And now, a very long-overdue installment. We’re nearly home!
PART VI: What Happened Next
Bea sprang to her feet. The weary doctor merely lifted his hand in protest.
“Now, now, she’ll be all right. Just a concussion, and a mild one at that. You’ll want to keep her quiet and comfortable for the next few days.”
Bea was visibly relieved, but good doctor Dunkirk seemed even more tense. “Now, er, Miss Bea,” and he turned a little aside, speaking in a low voice. Wyllesdale is a small town you see, and they look after their own. And here is Bea, with two strange men in her sitting room and an ailing sister next door. He was understandably concerned.
“I don’t want to seem untoward…” the rest he merely indicated with a few well-placed eye movements. And of course Bea understood, responding with equal gravity and care. “Don’t you worry, doctor. I’m in no better hands than with him.” She turned to look at Prince and caught a glimpse of Walter too. “I mean them.”
The doctor’s suspicion wasn’t thrown off so casually, so he elected to sit awhile as Bea left to see about Martha. And the depth and weight of the uncomfortable silence in that room was, I assure you, profound.
Martha was awake when Bea came in, and even though it had been only ninety-four minutes since they last spoke, they now had ever so many things to say to each other. They went on at a breakneck pace (it’s just as well there were no gentlemen present – they would’ve been run clean over) until at last Martha took thought of how she happened to be home when her last memory of conscious thought was in the wood.
“Why it’s too romantic to be believed!” Bea responded, beginning now to think of how perfect an end to the story it was. “I was besotted with fear and completely useless, and who would at that precise moment arrive…”
So Bea told Martha the whole story of her rescue, which I won’t bother repeating since you will have just read it (and if you haven’t read it yet, it’s the bit just before this entitled ‘Walter Comes Through’). She had her intended effect, taking Martha through all shades of emotion from disbelief to incredulity to surprise to admiration. Bea was and is a gripping raconteur.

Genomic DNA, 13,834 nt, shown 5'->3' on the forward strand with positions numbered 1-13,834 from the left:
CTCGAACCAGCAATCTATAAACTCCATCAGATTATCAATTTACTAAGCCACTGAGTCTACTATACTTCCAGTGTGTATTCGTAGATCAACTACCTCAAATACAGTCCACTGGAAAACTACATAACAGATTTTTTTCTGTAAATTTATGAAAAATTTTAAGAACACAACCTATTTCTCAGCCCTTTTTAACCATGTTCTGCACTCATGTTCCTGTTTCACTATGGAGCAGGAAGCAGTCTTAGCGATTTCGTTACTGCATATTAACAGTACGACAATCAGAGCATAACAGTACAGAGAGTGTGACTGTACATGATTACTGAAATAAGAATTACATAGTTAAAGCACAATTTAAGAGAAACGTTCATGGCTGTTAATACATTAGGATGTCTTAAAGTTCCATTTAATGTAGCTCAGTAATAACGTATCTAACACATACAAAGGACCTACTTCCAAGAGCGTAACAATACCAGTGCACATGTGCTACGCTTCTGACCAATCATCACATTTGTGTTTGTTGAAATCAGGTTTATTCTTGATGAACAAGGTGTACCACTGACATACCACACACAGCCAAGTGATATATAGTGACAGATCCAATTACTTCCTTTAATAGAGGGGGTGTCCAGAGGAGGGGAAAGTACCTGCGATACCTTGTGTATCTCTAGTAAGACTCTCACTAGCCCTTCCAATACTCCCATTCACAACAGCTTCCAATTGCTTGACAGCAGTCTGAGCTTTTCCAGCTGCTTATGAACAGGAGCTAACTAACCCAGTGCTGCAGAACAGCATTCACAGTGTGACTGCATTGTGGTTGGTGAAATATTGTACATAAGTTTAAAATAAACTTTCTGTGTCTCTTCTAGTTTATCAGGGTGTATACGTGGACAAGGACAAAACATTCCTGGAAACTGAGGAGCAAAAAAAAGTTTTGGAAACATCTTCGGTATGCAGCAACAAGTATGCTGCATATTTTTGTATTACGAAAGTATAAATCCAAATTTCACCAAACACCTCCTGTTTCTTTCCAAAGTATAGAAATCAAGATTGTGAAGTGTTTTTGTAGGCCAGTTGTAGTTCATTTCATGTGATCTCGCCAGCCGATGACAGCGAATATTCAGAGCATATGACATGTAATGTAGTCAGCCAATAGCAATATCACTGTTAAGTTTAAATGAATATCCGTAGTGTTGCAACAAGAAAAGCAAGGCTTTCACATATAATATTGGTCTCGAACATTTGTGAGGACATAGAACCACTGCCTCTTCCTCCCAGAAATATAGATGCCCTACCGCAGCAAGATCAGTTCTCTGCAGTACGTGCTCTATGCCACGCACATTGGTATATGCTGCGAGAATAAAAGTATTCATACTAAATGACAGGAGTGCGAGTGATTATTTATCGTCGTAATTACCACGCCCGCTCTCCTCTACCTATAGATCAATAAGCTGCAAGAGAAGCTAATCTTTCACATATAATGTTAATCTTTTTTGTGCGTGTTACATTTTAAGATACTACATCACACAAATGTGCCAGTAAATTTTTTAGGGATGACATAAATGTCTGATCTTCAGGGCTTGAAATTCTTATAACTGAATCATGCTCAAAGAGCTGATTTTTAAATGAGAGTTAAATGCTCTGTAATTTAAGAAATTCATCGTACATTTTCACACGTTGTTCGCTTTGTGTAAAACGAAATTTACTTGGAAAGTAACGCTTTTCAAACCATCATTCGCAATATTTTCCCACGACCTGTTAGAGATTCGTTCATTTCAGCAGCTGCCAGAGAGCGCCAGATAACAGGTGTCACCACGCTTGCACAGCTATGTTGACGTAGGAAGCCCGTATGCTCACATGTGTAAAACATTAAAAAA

Meanwhile, Walter had got over his self-inflicted social faux pas and was just working up the courage to try again. He didn’t understand how anyone could sit here in such languid silence, when there was so much excitement going on. Prince was cool as ice, draped across the sofa with only a furrowed brow to show any hint of anxiety. Dr. Dunkirk on the other hand, sat in an attitude of high alert, his fingers making a tent of observation, his eyes purposefully positioned on either Prince or Walter at any given moment.
“What do you do in fair weather?”
Almost before he knew it, the words were out of Walter’s mouth. He remained by the fire, poking it again when it needn’t be poked, and staring at Prince with a look of poorly feigned indifference that came off as wildly interested sleepyness. It was a mercy that no one had thought to light any candles.
But Walter’s words did have their intended effect, and Prince stirred a bit in his place. “Fair weather?” he repeated. And Walter explained that he’d been given to understand that Bea and Prince’s arrangement was kept on rainy days only. Naturally, one is curious what Prince would do with the fine ones.
He seemed reluctant to answer immediately, so Walter continued, intending to chat him up a bit and make things more comfortable. “I have a few theories, you know,” he said, going back to the fire which was becoming in real need of more wood. “A fisherman perhaps, or a- a gardener. Of course when you work outdoors there are all sorts of jobs that could be spoiled by rain.”
Prince surprised him with a smile. A smile that grew to a low kind of gurgling laugh. It was a beautiful laugh. “It’s too bad, you know,” said Prince. “I had good news for Bea, and was just on my way to share it when all this…” he gestured toward the adjoining room, but the other men knew what he meant. Prince looked at Walter. “I suppose I can talk about it now with no danger, as my post is being shut down. I’m a lookout for His Majesty’s Navy. I’ve been stationed about three miles from here, out in the middle of the wood in a hermit’s cabin for over a year. I stumbled on this cottage my second day out – well, that’s how I met Bea.”
“Let me guess, it was raining,” this was the first thing the doctor had said since his wee conference with Bea, and the others jumped a little. Out came Prince’s low gurgling laugh. “I was bored. Contrary to what you may think, there’s an alarmingly tiny amount of enemy vessels that make their way to this side of the continent. The Navy figured that out and shut down the post. Suits me just fine, my time is up anyway.”
Walter had ever so many other questions for Prince, but just then Bea came out and wearily thanked them all for their help. Taking their cue from her sagging eyelids, the men rose and excused themselves for the night – the doctor to home and hearth after many an hour of doctoring, the lads Prince and Walter back to the Morrisons’, the hospitality of which Walter had extended to Prince considering he was so far from home. Prince may well have later wished he’d made the long walk home rather than suffer Walter’s catalog of questions and surmises for what remained of the long night up until the candle went out and Walter had talked himself to sleep.
© Cortney Matz, 2009